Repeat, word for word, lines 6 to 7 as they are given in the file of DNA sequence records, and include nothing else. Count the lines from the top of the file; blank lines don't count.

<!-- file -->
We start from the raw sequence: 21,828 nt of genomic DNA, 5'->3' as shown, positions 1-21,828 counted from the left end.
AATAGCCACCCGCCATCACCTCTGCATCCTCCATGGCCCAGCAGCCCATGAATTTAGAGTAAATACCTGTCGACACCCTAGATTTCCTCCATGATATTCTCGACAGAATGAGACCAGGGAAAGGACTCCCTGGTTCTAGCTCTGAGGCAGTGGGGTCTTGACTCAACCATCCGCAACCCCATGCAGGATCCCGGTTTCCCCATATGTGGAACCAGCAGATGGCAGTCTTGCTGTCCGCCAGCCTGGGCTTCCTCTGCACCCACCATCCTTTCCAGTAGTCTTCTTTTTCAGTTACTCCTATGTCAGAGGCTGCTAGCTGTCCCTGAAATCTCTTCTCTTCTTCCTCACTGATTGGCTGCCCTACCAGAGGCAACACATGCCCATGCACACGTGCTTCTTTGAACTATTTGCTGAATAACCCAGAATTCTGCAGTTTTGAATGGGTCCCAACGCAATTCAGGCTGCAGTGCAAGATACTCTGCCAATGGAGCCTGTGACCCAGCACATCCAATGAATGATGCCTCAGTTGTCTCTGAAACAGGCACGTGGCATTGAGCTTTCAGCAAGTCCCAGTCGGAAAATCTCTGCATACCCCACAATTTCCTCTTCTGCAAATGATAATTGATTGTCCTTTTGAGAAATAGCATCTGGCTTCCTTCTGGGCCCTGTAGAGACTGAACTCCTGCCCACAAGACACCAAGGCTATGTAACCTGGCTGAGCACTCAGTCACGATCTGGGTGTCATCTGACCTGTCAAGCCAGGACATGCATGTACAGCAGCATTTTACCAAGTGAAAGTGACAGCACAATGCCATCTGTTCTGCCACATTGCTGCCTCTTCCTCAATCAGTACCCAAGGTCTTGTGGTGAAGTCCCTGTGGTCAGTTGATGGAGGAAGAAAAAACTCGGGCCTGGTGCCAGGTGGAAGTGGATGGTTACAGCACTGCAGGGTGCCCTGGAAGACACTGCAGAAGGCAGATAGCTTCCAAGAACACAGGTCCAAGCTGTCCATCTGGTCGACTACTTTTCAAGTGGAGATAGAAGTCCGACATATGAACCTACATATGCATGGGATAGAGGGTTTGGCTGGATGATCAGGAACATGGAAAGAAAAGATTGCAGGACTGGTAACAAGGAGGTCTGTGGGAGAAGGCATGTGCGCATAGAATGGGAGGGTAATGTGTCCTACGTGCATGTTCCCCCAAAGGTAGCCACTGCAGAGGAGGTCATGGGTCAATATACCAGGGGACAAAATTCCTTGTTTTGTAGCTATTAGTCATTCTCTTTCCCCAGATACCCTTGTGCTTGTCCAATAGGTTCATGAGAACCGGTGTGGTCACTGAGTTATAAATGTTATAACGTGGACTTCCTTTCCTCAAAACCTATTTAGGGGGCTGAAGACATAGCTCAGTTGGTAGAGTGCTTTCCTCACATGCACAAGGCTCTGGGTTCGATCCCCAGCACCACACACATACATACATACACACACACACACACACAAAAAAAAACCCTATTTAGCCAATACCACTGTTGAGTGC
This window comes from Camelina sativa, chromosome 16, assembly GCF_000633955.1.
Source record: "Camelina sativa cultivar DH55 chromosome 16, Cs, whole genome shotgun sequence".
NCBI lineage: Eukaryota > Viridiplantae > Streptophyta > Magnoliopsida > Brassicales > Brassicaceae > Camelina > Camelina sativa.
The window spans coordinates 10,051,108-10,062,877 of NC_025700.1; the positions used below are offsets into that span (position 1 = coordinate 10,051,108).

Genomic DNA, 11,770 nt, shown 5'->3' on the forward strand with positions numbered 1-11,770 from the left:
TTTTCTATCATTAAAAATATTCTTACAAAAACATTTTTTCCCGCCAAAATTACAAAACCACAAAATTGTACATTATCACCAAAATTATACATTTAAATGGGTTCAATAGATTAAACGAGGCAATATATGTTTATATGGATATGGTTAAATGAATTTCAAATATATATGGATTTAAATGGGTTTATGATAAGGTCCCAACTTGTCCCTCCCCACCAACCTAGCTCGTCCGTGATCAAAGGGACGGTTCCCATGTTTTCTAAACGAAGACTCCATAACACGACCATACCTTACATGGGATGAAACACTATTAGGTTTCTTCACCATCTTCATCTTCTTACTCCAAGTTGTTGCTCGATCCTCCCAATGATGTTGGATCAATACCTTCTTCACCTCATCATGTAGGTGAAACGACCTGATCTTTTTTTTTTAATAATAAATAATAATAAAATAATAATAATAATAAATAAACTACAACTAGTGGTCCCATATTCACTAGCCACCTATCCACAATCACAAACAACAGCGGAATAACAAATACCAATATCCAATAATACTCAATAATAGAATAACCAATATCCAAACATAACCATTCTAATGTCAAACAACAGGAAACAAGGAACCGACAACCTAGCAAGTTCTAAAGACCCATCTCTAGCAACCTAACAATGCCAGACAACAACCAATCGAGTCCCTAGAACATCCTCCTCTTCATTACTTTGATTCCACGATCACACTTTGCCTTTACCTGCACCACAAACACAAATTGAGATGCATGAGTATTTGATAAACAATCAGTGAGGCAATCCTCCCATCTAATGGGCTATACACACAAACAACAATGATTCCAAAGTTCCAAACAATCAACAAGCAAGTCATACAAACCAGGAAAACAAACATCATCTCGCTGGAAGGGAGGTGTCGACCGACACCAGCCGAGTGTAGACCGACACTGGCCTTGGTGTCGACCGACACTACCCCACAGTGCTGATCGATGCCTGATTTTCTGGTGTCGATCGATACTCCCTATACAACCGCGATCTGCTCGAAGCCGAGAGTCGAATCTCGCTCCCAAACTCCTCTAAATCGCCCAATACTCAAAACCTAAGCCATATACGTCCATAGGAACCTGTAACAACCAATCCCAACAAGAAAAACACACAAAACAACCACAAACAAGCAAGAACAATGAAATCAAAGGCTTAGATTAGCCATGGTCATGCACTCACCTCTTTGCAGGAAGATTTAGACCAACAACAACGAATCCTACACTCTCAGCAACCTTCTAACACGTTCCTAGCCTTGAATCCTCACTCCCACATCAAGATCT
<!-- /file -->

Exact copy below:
The window spans coordinates 10,051,108-10,062,877 of NC_025700.1; the positions used below are offsets into that span (position 1 = coordinate 10,051,108).

Genomic DNA, 11,770 nt, shown 5'->3' on the forward strand with positions numbered 1-11,770 from the left: